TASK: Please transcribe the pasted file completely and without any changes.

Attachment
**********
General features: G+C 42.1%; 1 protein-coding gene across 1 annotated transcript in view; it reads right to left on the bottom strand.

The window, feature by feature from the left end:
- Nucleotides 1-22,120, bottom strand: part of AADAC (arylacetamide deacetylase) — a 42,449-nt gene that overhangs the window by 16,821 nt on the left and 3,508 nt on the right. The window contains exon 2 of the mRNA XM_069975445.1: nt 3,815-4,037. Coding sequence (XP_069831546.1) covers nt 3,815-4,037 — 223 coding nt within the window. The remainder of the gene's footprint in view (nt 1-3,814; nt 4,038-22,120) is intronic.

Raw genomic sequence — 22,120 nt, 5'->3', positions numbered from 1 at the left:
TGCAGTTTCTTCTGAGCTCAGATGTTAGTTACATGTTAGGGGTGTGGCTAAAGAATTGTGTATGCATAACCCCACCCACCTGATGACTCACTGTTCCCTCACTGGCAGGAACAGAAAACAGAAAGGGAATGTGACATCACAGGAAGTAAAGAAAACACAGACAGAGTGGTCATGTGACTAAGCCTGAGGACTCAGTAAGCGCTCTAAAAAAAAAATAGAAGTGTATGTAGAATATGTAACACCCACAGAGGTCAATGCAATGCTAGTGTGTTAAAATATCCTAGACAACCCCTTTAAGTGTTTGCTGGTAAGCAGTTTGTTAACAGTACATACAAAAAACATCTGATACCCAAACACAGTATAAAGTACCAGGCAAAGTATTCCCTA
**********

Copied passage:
General features: G+C 42.1%; 1 protein-coding gene across 1 annotated transcript in view; it reads right to left on the bottom strand.

The window, feature by feature from the left end:
- Nucleotides 1-22,120, bottom strand: part of AADAC (arylacetamide deacetylase) — a 42,449-nt gene that overhangs the window by 16,821 nt on the left and 3,508 nt on the right. The window contains exon 2 of the mRNA XM_069975445.1: nt 3,815-4,037. Coding sequence (XP_069831546.1) covers nt 3,815-4,037 — 223 coding nt within the window. The remainder of the gene's footprint in view (nt 1-3,814; nt 4,038-22,120) is intronic.

Raw genomic sequence — 22,120 nt, 5'->3', positions numbered from 1 at the left:
TGCAGTTTCTTCTGAGCTCAGATGTTAGTTACATGTTAGGGGTGTGGCTAAAGAATTGTGTATGCATAACCCCACCCACCTGATGACTCACTGTTCCCTCACTGGCAGGAACAGAAAACAGAAAGGGAATGTGACATCACAGGAAGTAAAGAAAACACAGACAGAGTGGTCATGTGACTAAGCCTGAGGACTCAGTAAGCGCTCTAAAAAAAAAATAGAAGTGTATGTAGAATATGTAACACCCACAGAGGTCAATGCAATGCTAGTGTGTTAAAATATCCTAGACAACCCCTTTAAGTGTTTGCTGGTAAGCAGTTTGTTAACAGTACATACAAAAAACATCTGATACCCAAACACAGTATAAAGTACCAGGCAAAGTATTCCCTA